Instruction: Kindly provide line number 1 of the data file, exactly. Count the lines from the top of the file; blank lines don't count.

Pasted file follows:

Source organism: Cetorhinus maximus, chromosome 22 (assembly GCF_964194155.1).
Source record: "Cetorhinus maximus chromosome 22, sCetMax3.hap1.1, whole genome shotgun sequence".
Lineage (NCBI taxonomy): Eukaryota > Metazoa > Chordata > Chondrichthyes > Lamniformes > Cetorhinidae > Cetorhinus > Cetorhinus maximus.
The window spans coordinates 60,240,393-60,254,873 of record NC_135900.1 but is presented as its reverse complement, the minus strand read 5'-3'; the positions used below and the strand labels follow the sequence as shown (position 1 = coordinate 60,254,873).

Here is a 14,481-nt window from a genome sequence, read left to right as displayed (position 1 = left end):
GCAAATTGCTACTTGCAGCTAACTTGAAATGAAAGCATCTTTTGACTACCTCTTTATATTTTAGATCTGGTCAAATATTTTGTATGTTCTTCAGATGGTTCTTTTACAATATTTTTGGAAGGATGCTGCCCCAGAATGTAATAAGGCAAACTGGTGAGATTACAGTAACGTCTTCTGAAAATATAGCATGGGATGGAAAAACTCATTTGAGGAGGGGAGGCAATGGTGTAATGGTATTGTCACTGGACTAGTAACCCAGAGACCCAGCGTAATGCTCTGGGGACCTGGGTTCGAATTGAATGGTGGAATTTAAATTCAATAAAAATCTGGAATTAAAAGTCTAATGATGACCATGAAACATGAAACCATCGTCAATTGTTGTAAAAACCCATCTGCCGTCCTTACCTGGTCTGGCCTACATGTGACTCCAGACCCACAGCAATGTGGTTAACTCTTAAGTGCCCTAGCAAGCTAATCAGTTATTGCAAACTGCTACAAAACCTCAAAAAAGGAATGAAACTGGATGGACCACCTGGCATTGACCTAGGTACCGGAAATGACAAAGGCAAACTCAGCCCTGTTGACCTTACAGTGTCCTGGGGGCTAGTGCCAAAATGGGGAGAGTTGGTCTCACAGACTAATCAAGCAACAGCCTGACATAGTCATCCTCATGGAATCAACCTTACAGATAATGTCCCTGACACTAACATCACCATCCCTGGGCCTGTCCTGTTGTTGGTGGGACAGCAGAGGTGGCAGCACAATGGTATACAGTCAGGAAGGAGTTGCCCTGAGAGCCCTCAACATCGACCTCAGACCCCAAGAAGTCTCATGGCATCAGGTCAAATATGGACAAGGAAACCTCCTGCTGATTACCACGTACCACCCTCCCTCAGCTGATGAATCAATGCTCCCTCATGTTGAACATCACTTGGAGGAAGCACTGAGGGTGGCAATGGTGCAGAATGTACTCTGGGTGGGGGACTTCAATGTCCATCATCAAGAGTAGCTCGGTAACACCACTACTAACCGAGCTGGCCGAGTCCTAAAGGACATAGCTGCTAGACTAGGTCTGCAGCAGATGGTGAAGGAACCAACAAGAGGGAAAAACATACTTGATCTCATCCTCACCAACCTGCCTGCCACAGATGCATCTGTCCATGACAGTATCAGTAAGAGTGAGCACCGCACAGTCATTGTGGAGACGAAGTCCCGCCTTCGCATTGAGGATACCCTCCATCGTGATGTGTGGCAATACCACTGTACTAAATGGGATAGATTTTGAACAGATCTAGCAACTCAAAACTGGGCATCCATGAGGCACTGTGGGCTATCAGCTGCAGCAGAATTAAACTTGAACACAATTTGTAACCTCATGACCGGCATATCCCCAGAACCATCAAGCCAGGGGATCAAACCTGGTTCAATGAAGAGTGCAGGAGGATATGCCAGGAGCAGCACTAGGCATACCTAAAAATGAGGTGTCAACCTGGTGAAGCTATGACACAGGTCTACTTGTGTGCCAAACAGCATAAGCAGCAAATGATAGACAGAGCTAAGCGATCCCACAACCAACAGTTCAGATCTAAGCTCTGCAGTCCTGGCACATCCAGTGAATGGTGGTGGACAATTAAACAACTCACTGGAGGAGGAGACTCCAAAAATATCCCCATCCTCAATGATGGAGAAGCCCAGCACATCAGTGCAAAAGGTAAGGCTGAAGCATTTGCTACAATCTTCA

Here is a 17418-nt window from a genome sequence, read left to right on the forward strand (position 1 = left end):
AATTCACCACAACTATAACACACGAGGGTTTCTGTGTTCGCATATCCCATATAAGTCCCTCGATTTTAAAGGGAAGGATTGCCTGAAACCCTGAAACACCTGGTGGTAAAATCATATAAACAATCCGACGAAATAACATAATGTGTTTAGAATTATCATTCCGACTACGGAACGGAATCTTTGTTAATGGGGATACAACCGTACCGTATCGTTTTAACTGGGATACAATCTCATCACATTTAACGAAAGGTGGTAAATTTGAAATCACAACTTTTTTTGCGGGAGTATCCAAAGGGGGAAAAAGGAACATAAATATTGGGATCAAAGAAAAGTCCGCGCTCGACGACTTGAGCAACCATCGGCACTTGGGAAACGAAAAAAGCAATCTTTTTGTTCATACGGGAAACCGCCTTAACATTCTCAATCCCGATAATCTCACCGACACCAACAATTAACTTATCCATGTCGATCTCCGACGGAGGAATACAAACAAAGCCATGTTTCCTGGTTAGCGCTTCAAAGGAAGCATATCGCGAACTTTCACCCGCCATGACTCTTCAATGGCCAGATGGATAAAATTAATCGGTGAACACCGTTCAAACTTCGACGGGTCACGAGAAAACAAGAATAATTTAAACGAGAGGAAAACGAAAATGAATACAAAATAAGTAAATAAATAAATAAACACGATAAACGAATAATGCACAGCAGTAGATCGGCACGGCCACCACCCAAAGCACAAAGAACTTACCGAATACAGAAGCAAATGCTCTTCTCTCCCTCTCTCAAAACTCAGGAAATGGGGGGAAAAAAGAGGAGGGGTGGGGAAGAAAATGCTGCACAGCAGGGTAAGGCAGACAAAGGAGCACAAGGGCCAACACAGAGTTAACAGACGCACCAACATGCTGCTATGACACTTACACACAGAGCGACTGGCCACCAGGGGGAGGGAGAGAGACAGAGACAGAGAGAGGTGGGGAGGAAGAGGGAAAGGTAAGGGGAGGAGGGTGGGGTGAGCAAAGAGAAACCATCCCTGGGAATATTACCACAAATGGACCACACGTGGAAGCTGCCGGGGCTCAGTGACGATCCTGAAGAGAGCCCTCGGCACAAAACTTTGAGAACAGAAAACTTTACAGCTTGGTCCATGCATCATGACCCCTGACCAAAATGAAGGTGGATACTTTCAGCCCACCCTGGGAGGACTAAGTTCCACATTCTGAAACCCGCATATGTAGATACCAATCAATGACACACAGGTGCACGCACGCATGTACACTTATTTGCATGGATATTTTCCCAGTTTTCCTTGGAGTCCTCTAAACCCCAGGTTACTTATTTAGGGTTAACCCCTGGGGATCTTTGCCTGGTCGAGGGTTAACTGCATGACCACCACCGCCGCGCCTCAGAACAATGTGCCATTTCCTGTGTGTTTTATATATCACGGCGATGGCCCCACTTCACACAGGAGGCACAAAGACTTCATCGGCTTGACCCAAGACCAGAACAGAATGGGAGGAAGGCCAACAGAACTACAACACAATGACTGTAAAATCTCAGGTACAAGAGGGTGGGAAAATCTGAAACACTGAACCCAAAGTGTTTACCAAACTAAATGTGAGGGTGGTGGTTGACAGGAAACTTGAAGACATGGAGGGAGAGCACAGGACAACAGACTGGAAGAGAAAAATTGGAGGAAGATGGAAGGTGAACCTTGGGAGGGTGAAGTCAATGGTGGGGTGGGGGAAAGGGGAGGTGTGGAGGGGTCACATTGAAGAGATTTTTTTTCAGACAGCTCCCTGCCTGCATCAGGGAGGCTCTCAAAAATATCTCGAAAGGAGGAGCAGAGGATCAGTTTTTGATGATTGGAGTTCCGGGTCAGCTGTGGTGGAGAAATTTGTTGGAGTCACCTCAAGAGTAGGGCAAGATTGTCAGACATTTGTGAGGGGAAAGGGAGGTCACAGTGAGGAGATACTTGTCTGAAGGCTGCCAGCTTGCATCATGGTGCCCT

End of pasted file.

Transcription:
Source organism: Cetorhinus maximus, chromosome 22 (assembly GCF_964194155.1).